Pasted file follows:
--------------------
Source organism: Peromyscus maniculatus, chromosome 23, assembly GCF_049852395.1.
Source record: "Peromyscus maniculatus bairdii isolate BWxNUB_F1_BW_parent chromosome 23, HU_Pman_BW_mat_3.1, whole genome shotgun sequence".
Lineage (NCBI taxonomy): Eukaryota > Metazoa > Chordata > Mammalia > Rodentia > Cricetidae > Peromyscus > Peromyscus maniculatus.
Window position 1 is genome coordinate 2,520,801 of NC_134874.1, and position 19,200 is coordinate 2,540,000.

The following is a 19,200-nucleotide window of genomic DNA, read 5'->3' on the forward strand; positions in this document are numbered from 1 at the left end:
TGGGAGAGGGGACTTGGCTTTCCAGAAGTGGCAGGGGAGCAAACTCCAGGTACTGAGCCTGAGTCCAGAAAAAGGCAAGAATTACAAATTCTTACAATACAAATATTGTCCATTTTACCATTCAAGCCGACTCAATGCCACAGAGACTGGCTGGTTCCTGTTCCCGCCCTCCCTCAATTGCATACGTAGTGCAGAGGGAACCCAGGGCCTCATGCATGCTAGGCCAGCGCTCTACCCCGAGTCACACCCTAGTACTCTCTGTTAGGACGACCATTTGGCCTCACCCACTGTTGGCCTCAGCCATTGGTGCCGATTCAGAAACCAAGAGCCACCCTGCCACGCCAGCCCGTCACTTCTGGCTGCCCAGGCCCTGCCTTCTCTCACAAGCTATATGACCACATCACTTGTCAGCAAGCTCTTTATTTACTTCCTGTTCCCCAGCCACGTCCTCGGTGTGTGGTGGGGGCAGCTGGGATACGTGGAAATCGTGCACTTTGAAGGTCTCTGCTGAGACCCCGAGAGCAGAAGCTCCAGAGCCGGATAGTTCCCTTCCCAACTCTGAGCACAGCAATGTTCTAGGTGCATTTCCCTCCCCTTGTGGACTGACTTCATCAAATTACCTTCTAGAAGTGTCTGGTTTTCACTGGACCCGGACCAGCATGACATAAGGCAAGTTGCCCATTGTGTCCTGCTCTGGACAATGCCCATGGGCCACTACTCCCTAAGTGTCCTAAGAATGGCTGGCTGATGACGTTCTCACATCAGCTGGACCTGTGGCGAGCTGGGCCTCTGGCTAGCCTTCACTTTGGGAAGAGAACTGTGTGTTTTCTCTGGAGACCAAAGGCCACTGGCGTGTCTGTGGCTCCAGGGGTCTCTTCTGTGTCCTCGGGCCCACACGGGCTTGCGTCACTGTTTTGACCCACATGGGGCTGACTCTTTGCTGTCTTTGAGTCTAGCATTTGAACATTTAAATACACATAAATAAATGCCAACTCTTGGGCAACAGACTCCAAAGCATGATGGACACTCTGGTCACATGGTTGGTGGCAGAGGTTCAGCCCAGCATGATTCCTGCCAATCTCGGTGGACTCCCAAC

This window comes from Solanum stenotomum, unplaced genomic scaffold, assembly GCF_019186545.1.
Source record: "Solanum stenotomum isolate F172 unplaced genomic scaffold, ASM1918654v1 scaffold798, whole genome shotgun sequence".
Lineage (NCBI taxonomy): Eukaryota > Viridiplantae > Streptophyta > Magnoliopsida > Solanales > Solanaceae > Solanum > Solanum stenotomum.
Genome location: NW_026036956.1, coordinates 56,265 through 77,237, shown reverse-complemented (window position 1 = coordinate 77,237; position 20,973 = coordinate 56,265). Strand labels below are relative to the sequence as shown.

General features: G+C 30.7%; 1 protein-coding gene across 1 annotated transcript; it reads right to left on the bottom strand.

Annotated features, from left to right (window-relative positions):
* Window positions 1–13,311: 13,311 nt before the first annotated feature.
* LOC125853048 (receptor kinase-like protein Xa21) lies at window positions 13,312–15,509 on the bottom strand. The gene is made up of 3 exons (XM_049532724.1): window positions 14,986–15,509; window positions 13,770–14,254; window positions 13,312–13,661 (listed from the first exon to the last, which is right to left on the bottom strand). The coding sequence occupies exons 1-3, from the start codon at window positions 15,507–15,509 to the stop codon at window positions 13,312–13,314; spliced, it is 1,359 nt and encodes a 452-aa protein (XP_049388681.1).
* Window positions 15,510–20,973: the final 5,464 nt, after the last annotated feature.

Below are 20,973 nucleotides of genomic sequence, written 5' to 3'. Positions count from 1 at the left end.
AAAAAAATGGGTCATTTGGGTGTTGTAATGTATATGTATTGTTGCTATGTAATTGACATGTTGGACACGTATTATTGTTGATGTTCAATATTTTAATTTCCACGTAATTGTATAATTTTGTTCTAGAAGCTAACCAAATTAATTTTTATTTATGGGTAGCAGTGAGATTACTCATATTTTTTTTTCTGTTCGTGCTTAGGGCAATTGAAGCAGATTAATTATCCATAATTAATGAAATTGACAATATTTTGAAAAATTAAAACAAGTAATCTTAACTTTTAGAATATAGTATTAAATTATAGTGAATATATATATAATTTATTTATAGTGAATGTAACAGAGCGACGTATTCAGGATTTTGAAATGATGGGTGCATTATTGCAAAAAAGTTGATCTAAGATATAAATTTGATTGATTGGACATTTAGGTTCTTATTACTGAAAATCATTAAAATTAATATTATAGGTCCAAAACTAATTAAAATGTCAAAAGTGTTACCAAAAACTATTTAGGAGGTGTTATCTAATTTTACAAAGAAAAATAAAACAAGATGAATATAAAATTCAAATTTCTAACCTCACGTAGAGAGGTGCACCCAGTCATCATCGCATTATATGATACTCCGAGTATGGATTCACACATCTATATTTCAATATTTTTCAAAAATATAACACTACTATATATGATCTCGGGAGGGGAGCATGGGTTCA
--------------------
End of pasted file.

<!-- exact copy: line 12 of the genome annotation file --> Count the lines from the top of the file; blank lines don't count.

Annotated features, from left to right (window-relative positions):